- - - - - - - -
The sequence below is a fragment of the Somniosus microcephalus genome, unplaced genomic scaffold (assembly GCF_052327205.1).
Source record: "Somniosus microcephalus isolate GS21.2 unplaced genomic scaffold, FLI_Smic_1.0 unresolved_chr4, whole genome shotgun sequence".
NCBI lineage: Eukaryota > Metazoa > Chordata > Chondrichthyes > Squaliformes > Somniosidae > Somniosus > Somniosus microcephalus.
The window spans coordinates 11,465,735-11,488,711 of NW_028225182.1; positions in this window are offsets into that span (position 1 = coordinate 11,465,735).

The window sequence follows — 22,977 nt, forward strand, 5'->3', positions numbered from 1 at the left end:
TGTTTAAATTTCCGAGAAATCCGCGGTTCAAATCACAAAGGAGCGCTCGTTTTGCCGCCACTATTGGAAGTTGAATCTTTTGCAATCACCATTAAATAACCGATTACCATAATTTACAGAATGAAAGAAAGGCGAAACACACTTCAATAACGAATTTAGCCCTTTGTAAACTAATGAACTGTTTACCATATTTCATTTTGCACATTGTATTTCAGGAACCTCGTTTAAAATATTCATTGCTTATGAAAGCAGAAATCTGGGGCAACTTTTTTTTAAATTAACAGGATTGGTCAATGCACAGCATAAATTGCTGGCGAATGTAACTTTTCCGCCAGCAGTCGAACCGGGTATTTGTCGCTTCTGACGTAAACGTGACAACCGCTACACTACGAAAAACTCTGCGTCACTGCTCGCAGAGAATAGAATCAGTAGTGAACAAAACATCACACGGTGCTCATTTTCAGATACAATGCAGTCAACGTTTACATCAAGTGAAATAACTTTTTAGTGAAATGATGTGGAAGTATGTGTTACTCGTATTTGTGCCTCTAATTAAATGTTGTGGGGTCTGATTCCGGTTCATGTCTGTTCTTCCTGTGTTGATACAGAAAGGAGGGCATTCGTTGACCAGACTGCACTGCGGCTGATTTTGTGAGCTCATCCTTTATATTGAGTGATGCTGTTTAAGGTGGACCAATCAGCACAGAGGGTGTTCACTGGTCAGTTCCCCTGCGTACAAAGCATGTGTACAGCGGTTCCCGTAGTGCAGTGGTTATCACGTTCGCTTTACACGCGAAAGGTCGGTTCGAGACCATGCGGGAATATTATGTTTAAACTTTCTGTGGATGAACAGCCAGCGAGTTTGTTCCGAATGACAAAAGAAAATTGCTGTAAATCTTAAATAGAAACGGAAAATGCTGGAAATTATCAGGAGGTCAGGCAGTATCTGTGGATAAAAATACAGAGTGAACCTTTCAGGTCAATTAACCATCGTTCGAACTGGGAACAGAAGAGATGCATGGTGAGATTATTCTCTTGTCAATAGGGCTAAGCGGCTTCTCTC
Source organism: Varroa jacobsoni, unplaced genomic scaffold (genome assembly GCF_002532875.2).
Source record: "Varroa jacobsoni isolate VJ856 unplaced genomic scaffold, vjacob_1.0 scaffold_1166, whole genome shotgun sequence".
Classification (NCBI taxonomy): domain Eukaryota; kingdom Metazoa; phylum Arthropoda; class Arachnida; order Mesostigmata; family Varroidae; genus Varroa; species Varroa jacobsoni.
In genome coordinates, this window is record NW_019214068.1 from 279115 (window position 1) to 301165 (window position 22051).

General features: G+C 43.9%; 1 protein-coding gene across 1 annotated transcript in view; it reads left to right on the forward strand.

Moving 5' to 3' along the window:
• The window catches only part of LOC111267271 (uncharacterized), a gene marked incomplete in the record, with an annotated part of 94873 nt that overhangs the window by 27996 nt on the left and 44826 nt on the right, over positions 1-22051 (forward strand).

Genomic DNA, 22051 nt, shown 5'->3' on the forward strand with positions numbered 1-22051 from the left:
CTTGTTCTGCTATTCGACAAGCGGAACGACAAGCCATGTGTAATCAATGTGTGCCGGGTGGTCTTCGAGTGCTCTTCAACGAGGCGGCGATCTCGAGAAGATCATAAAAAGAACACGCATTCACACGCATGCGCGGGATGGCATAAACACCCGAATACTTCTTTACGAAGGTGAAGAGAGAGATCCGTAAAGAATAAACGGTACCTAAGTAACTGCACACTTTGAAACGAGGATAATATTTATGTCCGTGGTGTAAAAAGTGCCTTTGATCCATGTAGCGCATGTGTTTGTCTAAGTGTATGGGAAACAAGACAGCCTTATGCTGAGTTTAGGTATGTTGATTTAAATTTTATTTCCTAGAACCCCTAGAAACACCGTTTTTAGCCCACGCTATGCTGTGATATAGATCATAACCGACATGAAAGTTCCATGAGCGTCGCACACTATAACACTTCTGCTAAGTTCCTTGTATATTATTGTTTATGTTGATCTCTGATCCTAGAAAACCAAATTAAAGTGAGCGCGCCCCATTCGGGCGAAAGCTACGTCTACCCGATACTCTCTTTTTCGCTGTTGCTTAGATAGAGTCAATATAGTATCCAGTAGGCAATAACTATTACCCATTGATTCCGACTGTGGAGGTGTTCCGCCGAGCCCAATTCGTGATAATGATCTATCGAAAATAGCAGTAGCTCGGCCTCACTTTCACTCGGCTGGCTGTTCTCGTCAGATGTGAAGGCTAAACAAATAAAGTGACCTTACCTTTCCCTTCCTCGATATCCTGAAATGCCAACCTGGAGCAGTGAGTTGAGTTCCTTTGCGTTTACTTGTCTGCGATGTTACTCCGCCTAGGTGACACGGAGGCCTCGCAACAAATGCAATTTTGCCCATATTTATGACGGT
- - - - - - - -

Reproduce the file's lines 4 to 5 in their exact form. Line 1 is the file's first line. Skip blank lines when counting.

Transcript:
The window spans coordinates 11,465,735-11,488,711 of NW_028225182.1; positions in this window are offsets into that span (position 1 = coordinate 11,465,735).

The window sequence follows — 22,977 nt, forward strand, 5'->3', positions numbered from 1 at the left end: